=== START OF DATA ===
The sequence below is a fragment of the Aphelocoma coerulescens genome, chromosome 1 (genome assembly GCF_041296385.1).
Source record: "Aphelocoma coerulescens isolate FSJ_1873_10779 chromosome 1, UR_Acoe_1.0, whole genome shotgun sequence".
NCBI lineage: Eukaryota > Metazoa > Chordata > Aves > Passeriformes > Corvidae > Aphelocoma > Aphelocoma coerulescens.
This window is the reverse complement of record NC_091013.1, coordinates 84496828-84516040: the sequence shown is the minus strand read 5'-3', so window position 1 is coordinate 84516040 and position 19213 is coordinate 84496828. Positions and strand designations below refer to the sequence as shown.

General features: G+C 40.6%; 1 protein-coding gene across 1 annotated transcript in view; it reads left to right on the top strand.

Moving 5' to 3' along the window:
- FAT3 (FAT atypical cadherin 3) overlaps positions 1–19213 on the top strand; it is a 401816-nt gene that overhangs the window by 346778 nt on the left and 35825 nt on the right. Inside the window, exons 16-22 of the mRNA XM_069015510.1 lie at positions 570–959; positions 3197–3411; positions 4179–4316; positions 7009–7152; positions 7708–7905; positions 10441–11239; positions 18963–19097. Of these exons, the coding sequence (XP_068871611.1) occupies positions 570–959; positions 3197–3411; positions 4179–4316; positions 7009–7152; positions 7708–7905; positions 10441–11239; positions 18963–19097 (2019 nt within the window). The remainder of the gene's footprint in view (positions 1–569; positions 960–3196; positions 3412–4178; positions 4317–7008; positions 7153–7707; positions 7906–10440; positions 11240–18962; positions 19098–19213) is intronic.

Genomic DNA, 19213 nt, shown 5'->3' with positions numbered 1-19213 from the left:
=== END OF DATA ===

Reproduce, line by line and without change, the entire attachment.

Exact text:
The sequence below is a fragment of the Aphelocoma coerulescens genome, chromosome 1 (genome assembly GCF_041296385.1).
Source record: "Aphelocoma coerulescens isolate FSJ_1873_10779 chromosome 1, UR_Acoe_1.0, whole genome shotgun sequence".
NCBI lineage: Eukaryota > Metazoa > Chordata > Aves > Passeriformes > Corvidae > Aphelocoma > Aphelocoma coerulescens.
This window is the reverse complement of record NC_091013.1, coordinates 84496828-84516040: the sequence shown is the minus strand read 5'-3', so window position 1 is coordinate 84516040 and position 19213 is coordinate 84496828. Positions and strand designations below refer to the sequence as shown.

General features: G+C 40.6%; 1 protein-coding gene across 1 annotated transcript in view; it reads left to right on the top strand.

Moving 5' to 3' along the window:
- FAT3 (FAT atypical cadherin 3) overlaps positions 1–19213 on the top strand; it is a 401816-nt gene that overhangs the window by 346778 nt on the left and 35825 nt on the right. Inside the window, exons 16-22 of the mRNA XM_069015510.1 lie at positions 570–959; positions 3197–3411; positions 4179–4316; positions 7009–7152; positions 7708–7905; positions 10441–11239; positions 18963–19097. Of these exons, the coding sequence (XP_068871611.1) occupies positions 570–959; positions 3197–3411; positions 4179–4316; positions 7009–7152; positions 7708–7905; positions 10441–11239; positions 18963–19097 (2019 nt within the window). The remainder of the gene's footprint in view (positions 1–569; positions 960–3196; positions 3412–4178; positions 4317–7008; positions 7153–7707; positions 7906–10440; positions 11240–18962; positions 19098–19213) is intronic.

Genomic DNA, 19213 nt, shown 5'->3' with positions numbered 1-19213 from the left: